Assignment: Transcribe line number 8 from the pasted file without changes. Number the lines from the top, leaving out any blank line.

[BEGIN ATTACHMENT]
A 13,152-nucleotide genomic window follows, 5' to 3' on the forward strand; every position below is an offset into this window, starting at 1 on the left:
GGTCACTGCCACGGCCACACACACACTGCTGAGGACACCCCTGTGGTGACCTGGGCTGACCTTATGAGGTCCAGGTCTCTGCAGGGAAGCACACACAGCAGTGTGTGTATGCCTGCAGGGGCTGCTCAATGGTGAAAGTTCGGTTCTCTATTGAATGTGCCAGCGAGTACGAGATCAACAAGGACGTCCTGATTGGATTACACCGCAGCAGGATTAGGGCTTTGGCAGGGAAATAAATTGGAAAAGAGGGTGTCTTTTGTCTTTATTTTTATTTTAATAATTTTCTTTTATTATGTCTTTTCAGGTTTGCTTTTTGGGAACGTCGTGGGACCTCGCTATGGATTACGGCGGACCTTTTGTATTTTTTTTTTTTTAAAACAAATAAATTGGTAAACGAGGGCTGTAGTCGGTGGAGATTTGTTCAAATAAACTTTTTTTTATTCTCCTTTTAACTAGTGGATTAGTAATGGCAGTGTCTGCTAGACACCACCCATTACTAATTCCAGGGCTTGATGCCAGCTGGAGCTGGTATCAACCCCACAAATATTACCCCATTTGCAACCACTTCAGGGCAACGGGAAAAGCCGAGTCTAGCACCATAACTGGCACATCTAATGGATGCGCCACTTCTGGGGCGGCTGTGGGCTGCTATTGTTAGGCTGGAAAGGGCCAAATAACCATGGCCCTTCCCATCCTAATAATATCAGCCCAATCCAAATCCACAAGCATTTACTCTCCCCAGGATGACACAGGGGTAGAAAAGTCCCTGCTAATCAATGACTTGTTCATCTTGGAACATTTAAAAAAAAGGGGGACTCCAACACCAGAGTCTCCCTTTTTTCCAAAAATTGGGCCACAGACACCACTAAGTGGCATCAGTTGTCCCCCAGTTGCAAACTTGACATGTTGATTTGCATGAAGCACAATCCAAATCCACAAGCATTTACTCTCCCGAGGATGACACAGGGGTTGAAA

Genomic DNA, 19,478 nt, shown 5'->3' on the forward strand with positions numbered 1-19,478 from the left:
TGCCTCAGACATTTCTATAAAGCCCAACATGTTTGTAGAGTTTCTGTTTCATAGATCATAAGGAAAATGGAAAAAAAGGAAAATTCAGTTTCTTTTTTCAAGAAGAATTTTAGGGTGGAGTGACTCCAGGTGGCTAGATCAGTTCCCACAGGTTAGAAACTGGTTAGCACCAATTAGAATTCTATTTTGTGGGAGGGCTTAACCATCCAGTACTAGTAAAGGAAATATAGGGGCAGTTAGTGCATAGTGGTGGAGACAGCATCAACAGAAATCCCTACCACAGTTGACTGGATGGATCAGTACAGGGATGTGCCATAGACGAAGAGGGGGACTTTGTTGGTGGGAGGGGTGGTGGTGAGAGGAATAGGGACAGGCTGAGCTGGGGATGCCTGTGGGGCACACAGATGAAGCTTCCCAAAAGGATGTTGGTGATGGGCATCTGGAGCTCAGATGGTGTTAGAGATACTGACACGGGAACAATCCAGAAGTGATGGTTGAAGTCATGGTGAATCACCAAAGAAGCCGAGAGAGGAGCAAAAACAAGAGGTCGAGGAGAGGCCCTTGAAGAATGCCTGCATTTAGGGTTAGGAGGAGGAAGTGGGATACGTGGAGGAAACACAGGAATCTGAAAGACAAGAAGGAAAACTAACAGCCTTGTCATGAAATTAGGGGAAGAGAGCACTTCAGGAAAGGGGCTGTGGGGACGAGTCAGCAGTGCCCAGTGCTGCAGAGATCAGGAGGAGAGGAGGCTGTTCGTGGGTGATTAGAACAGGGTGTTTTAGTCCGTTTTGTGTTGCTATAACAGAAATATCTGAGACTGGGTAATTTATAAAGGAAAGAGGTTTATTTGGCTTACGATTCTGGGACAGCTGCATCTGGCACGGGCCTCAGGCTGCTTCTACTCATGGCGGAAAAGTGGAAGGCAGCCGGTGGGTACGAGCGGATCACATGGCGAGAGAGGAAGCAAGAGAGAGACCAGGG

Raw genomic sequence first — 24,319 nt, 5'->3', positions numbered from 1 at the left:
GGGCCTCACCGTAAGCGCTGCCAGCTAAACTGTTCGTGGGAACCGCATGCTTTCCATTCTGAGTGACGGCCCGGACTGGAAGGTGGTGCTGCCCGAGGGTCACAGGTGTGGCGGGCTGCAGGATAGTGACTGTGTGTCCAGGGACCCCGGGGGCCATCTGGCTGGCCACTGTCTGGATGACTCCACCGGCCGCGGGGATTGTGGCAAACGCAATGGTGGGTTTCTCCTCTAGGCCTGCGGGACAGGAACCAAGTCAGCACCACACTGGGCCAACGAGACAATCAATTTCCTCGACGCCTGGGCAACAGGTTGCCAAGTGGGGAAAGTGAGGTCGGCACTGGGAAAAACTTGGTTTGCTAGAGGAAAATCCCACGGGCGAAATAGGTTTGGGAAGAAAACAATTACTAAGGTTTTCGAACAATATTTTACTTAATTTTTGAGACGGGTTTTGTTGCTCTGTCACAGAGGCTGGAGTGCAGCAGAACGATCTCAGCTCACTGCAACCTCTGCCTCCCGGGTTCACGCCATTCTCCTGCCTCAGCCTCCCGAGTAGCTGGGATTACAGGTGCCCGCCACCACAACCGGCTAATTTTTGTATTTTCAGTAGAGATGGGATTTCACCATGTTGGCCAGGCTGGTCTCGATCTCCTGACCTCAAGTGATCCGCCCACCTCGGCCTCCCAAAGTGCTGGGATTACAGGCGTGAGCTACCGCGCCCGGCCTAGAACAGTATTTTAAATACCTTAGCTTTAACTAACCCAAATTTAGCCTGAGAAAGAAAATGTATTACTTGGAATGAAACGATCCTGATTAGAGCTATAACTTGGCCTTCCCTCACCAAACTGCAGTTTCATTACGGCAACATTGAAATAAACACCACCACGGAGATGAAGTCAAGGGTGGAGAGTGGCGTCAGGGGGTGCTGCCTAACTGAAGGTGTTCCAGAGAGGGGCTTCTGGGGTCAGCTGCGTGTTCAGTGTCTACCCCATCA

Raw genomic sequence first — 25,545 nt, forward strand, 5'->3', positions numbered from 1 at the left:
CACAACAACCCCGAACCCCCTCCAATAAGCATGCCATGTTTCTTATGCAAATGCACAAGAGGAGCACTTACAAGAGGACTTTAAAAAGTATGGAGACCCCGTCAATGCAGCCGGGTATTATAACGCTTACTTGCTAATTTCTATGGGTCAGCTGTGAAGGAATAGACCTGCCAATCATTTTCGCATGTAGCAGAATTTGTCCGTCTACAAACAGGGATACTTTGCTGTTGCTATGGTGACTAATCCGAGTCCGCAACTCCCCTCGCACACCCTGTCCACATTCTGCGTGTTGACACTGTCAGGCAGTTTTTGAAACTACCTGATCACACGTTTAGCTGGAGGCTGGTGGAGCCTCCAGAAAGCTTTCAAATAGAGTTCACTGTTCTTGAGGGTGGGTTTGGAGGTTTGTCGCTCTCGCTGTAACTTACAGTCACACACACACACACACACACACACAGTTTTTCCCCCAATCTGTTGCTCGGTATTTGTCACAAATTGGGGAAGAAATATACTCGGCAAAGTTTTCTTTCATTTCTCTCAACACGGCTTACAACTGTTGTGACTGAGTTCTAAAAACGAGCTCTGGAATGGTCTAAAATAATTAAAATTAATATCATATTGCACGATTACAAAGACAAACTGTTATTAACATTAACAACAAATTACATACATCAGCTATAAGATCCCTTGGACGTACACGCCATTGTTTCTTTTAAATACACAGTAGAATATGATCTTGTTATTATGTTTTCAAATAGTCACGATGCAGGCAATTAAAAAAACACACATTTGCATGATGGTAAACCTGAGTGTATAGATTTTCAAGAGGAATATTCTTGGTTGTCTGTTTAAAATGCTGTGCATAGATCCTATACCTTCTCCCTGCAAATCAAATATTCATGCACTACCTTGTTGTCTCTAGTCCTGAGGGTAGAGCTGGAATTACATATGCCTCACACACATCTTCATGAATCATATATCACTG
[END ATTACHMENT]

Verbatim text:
CACAACAACCCCGAACCCCCTCCAATAAGCATGCCATGTTTCTTATGCAAATGCACAAGAGGAGCACTTACAAGAGGACTTTAAAAAGTATGGAGACCCCGTCAATGCAGCCGGGTATTATAACGCTTACTTGCTAATTTCTATGGGTCAGCTGTGAAGGAATAGACCTGCCAATCATTTTCGCATGTAGCAGAATTTGTCCGTCTACAAACAGGGATACTTTGCTGTTGCTATGGTGACTAATCCGAGTCCGCAACTCCCCTCGCACACCCTGTCCACATTCTGCGTGTTGACACTGTCAGGCAGTTTTTGAAACTACCTGATCACACGTTTAGCTGGAGGCTGGTGGAGCCTCCAGAAAGCTTTCAAATAGAGTTCACTGTTCTTGAGGGTGGGTTTGGAGGTTTGTCGCTCTCGCTGTAACTTACAGTCACACACACACACACACACACACACAGTTTTTCCCCCAATCTGTTGCTCGGTATTTGTCACAAATTGGGGAAGAAATATACTCGGCAAAGTTTTCTTTCATTTCTCTCAACACGGCTTACAACTGTTGTGACTGAGTTCTAAAAACGAGCTCTGGAATGGTCTAAAATAATTAAAATTAATATCATATTGCACGATTACAAAGACAAACTGTTATTAACATTAACAACAAATTACATACATCAGCTATAAGATCCCTTGGACGTACACGCCATTGTTTCTTTTAAATACACAGTAGAATATGATCTTGTTATTATGTTTTCAAATAGTCACGATGCAGGCAATTAAAAAAACACACATTTGCATGATGGTAAACCTGAGTGTATAGATTTTCAAGAGGAATATTCTTGGTTGTCTGTTTAAAATGCTGTGCATAGATCCTATACCTTCTCCCTGCAAATCAAATATTCATGCACTACCTTGTTGTCTCTAGTCCTGAGGGTAGAGCTGGAATTACATATGCCTCACACACATCTTCATGAATCATATATCACTG